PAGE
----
Jennifer Weiner knows why the New York Times doesn't review her books and she's not afraid to share. Her rant might have been more effective had she not spent so much of it bragging about being rich and popular. I'm reminded of the time I was collared at BEA by a joke-book author who complained that he had never been reviewed in the Horn Book Magazine even though his books had sold several hundred thousands of copies. "Why do you care?" I asked him.
I recently fielded a call from a publisher whose books have never (at least as far as either of us could tell) been reviewed in the Magazine, although they have received some good (and bad) reviews in the Guide. It was not a phone call that could end happily, as our premises (his that the HB deliberately snubbed his books, mine that we didn't) were unmovable and mutually exclusive.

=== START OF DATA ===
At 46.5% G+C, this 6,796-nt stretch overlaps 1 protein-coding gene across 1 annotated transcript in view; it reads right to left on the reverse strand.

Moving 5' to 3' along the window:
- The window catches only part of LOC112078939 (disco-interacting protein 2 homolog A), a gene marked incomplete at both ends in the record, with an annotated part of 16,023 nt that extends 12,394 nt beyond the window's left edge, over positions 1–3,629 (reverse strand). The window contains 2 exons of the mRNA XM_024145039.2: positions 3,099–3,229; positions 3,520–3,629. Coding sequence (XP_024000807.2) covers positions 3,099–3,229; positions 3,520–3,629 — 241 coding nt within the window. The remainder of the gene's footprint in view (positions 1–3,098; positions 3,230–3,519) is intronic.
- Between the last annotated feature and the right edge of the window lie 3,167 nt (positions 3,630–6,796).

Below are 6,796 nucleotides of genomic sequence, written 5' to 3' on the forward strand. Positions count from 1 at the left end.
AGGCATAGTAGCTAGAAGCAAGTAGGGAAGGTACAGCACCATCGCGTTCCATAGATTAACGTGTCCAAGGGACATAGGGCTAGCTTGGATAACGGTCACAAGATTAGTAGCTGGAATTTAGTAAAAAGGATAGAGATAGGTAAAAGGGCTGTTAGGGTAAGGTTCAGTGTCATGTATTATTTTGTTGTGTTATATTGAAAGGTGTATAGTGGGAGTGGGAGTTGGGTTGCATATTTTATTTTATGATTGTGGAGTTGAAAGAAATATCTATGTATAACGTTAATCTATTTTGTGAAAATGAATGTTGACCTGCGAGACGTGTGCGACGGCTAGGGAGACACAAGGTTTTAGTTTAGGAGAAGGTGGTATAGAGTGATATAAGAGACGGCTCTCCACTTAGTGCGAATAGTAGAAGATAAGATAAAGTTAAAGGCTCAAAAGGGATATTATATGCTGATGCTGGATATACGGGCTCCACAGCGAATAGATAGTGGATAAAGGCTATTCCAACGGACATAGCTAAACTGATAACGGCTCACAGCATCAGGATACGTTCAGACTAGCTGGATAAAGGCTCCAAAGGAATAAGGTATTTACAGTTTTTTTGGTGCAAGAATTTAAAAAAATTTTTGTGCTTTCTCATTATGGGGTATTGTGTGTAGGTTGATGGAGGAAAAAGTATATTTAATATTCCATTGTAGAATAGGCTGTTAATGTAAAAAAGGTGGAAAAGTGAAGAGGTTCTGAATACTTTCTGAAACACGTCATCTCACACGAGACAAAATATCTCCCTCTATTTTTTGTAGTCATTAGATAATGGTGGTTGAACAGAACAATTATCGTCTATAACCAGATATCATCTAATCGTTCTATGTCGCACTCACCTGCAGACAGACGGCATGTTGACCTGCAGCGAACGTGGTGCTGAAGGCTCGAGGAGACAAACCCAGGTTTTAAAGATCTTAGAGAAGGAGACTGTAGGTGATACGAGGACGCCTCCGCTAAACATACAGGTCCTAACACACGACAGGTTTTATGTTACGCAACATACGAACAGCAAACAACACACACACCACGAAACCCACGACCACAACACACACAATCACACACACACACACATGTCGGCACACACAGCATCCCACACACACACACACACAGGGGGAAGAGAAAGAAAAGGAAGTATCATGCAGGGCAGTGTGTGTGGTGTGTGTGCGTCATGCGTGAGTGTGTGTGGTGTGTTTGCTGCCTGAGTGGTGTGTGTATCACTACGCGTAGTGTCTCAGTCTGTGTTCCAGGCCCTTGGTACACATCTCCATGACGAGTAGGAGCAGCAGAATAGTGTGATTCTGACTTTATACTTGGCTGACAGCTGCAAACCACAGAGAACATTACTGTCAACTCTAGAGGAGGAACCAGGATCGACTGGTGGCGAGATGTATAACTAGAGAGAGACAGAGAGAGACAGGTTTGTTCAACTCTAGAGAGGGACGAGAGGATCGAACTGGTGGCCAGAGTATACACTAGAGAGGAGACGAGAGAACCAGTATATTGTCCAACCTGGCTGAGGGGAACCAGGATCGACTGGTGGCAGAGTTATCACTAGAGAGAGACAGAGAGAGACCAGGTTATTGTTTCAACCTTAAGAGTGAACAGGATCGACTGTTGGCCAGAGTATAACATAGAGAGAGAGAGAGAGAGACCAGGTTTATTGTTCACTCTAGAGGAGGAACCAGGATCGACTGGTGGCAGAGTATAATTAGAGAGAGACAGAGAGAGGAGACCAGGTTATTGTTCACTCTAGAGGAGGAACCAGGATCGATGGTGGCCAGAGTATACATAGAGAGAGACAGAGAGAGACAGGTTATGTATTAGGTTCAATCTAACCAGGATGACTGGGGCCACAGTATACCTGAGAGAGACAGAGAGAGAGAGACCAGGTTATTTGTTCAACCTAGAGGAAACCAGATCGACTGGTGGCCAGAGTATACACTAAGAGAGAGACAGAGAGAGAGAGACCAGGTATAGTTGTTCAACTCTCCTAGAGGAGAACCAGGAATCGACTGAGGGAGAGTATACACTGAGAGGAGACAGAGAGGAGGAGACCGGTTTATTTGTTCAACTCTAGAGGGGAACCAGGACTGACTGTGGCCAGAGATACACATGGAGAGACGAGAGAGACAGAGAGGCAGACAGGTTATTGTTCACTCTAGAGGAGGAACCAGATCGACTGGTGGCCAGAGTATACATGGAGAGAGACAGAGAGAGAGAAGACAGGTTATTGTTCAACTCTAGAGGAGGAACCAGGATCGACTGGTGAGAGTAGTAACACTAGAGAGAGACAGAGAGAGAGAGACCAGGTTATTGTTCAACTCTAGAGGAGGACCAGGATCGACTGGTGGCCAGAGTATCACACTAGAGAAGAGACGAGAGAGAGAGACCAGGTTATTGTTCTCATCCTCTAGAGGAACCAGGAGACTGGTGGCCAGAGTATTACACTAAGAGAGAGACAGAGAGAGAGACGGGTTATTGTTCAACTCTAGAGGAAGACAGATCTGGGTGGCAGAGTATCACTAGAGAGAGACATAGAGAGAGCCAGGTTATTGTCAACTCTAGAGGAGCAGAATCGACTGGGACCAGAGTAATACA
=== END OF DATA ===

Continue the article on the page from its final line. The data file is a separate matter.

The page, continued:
The long answer as to why any particular book was not reviewed is that the Magazine is extremely selective, reviewing fewer than five hundred of the several thousand books we receive. (That's the long answer because it invariably provokes a response that the not-reviewed book in question should have been among the five hundred.) If the book is in hardcover, there's a very good chance the book was reviewed in the Horn Book Guide, thus often providing a print source for the short answer: sorry, we didn't like it all that much. But, on top of the five hundred books recommended by the Magazine are around 1600 more that get wholly positive reviews in the Guide each year. Frequently, those are your Jennifer Weiners: perfectly respectable books that no one needs to be ashamed of reading (or writing) but that don't command extended review attention, at least not from us. Have we ever simply missed something? Sure--I would rashly estimate that a dozen of those 1600 might have been reviewed in the Magazine had the weather or something been different. That, of course, cuts both ways, as in the case of a starred review of a book that no one can remember a year later.